BENJAMIN FRANKLIN PARKWAY IN PHILADELPHIA: A STUDY OF THE FORCES BEHIND ITS CREATION AND EVOLUTION (CITY BEAUTIFUL, AMERICAN, DESIGN, PENNSYLVANIA)
This dissertation endeavors to explain the causality and the theoretical principles behind those forces which shaped the conceptual and architectural evolutions of the Benjamin Franklin Parkway in Philadelphia. It is maintained that these evolutions were in one way or another intertwined with the spatial and socio-economic developments of the city and country since their foundations.
The destruction of public open spaces in the city and the creation of Fairmount Park during the nineteenth century laid the groundwork for the conception of a "functional approach" from the congested center city to the vast open grounds of the Park. John Penington in 1871 and Charles Kline Landis in 1884 became the pioneers of this concept. Landis made a major contribution to the American planning tradition with his diagonal scheme. The latter previsioned the ideals of the City Beautiful movement a decade before Chicago's World Fair of 1893. Landis was also the true originator of the idea for the present Parkway's design.
The newly generated wealth, power and tastes in Philadelphia coupled with the unprecedented economic rivalry among the industrialized American metropolises incited a new concept for the Parkway by the turn of the century. The reformist economic leaders and designers depicted the Parkway as an urban element that could represent the new potentials of Philadelphia to the world. Lacking a sophisticated urbanistic culture, Philadelphia's leaders turned to two French neoclassicist architects, Paul P. Cret (1907) and Jacques Greber (1917) to develop--for the first time--architectural plans for Philadelphia's "urban cultural center." However, although Philadelphia's Champs-Elysees was near completion by 1929, its progress stagnated during the Depression years: the 1930s and 1940s.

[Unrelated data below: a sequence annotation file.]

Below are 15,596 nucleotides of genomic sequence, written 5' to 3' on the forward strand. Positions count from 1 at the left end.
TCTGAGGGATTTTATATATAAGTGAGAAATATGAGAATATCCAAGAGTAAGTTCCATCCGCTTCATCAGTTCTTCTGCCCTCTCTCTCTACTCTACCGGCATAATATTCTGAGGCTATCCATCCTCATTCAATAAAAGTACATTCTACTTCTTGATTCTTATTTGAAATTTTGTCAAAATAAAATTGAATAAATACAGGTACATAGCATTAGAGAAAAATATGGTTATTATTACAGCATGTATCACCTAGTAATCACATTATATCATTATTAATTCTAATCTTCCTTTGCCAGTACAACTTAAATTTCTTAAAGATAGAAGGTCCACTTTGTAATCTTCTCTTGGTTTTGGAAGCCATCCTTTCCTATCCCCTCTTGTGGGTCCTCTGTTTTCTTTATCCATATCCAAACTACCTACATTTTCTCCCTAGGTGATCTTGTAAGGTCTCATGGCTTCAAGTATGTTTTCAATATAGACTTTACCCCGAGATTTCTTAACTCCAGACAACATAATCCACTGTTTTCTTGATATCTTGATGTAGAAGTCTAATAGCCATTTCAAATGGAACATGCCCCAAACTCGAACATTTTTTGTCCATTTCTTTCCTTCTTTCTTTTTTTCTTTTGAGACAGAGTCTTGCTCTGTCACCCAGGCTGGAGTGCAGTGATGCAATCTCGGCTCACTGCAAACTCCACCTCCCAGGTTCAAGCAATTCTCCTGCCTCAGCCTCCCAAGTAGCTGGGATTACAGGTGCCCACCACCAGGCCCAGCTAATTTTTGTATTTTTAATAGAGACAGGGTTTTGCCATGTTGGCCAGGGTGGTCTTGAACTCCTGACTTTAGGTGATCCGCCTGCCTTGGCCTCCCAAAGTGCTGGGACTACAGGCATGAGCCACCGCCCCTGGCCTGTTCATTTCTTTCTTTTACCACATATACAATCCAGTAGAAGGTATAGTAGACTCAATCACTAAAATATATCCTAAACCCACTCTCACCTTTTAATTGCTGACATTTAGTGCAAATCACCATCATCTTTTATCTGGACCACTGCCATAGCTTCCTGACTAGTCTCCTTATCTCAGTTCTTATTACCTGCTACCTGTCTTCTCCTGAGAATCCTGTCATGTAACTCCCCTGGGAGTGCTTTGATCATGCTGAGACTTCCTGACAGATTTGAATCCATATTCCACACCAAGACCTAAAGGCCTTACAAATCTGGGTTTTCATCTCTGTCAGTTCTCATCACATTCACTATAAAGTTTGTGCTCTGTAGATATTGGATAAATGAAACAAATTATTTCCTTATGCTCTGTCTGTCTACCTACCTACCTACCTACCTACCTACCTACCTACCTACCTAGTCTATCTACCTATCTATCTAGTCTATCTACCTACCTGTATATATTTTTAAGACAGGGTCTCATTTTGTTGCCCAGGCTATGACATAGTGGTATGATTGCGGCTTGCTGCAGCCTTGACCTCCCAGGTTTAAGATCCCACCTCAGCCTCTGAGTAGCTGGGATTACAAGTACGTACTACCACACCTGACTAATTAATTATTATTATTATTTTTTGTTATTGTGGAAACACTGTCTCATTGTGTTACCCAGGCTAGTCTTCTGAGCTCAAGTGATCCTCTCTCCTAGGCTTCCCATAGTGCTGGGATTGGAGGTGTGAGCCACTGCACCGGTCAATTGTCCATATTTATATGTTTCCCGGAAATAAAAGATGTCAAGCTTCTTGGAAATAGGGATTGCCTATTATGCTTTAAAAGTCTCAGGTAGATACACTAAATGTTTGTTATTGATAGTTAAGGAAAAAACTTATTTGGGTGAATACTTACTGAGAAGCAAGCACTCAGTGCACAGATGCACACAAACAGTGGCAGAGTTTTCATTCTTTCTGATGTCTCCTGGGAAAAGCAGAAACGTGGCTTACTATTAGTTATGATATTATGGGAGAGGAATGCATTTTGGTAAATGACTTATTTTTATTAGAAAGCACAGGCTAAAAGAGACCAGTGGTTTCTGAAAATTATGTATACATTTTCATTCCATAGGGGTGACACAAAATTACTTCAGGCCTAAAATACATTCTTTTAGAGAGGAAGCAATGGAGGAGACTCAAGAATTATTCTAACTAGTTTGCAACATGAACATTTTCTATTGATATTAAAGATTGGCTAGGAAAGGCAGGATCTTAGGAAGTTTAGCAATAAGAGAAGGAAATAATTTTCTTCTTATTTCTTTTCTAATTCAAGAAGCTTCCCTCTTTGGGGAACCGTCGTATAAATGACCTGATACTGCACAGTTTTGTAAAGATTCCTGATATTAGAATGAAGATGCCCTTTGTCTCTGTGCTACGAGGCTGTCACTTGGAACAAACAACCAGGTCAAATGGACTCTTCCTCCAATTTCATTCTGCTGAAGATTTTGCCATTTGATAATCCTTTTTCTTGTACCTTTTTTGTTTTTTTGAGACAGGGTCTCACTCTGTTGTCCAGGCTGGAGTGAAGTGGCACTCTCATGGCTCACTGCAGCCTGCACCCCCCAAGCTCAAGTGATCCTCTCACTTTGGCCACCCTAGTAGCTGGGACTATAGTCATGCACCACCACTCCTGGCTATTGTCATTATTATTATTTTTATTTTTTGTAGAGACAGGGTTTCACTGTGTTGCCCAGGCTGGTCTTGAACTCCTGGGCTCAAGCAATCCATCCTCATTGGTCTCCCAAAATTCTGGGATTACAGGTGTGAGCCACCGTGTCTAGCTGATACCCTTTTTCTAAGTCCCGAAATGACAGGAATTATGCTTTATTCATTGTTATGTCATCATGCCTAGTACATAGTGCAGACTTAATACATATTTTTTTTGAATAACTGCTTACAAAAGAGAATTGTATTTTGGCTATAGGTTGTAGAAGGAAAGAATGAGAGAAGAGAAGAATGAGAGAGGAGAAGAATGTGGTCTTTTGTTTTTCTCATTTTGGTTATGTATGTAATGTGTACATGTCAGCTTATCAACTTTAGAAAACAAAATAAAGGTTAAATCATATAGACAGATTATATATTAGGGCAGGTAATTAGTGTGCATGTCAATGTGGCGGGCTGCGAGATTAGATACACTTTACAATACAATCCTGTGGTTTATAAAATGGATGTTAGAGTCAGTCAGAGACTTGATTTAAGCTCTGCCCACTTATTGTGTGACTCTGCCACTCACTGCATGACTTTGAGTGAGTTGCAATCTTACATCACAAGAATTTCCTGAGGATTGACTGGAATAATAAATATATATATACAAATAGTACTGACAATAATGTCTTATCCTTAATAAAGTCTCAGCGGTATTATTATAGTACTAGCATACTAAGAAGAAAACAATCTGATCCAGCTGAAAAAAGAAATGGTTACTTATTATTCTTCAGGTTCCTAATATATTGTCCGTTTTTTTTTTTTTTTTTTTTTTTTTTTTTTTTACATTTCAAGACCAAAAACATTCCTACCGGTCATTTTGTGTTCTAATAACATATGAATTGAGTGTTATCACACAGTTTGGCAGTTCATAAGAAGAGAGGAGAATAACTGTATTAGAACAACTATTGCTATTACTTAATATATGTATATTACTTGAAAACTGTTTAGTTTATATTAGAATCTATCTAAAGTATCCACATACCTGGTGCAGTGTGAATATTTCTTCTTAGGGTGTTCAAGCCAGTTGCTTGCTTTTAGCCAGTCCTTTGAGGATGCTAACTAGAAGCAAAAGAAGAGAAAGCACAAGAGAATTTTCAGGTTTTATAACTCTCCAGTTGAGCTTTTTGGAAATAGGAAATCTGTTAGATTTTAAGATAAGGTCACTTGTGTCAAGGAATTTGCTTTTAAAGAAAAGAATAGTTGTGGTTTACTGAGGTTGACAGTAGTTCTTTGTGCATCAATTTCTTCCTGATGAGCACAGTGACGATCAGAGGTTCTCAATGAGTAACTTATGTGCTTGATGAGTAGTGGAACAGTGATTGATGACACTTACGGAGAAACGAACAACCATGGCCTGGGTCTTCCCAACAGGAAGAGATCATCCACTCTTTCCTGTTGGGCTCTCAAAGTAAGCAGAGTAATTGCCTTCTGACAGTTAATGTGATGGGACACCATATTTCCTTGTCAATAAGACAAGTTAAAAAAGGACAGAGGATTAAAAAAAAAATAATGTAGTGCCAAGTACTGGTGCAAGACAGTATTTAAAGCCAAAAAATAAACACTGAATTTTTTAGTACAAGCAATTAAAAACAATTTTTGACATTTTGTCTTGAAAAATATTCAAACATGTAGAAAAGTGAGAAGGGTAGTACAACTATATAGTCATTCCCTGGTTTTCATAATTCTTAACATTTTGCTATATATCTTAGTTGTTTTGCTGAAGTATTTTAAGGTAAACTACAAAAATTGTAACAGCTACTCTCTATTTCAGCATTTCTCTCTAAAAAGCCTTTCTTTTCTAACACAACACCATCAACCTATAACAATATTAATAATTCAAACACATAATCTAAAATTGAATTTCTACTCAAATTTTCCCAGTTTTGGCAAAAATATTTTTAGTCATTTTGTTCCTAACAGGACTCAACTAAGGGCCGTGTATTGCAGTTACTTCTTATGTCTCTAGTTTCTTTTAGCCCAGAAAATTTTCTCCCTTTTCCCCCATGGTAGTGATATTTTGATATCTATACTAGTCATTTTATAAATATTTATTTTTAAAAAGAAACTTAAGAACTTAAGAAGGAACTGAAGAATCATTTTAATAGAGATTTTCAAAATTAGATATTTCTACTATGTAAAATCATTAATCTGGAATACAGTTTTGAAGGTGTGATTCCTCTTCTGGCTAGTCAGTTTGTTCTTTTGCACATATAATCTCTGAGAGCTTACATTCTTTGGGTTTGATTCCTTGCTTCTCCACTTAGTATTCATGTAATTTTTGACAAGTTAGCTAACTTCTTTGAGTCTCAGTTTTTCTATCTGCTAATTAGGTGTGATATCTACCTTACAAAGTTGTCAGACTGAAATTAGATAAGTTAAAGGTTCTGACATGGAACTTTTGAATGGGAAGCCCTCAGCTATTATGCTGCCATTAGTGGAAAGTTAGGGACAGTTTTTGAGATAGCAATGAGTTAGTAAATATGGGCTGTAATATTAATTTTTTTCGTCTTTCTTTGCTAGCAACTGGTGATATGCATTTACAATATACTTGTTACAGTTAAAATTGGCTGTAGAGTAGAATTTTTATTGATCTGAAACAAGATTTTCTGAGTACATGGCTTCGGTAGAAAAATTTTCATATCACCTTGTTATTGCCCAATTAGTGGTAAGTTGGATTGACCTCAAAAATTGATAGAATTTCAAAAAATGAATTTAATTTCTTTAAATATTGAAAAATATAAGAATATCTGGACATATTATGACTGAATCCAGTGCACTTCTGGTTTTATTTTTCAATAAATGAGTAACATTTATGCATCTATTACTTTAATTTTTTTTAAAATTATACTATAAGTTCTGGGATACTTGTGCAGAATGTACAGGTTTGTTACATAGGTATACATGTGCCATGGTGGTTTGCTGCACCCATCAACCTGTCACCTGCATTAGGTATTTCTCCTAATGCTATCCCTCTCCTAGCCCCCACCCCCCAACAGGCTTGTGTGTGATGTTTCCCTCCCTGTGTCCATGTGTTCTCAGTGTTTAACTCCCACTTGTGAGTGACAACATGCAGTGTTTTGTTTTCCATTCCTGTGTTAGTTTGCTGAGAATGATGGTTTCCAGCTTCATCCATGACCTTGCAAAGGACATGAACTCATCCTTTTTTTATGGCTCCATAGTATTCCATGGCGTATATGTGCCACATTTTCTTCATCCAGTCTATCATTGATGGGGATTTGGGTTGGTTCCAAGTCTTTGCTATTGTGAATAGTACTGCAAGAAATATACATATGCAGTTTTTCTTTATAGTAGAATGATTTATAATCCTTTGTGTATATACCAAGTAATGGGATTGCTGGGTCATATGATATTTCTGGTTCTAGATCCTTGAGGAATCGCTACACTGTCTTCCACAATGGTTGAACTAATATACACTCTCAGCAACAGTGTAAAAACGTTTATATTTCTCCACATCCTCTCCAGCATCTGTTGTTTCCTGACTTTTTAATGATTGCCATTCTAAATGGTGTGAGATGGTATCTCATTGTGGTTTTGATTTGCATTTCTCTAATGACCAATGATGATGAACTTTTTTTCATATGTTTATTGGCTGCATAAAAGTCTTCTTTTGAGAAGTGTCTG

The post-World War II urban renewal strategy of center city's reorganization instigated the latest evolution in the concept of the Parkway. The shift in center city's economy from industry to services (which supported the policy of keeping Philadelphia as the dominant regional center) started tremendous adjustments in center city's physical and social structures. The Parkway, which was being envisaged as an integral part of center city, thus also went through significant physical and later social adaptations and integrations.
Since the peak of the post-World War II reformist era, then, the new concept of the Parkway as a "regional cultural forum" grew stronger as Philadelphia's center city emerged as the regional locus for various transactional, social and cultural activities.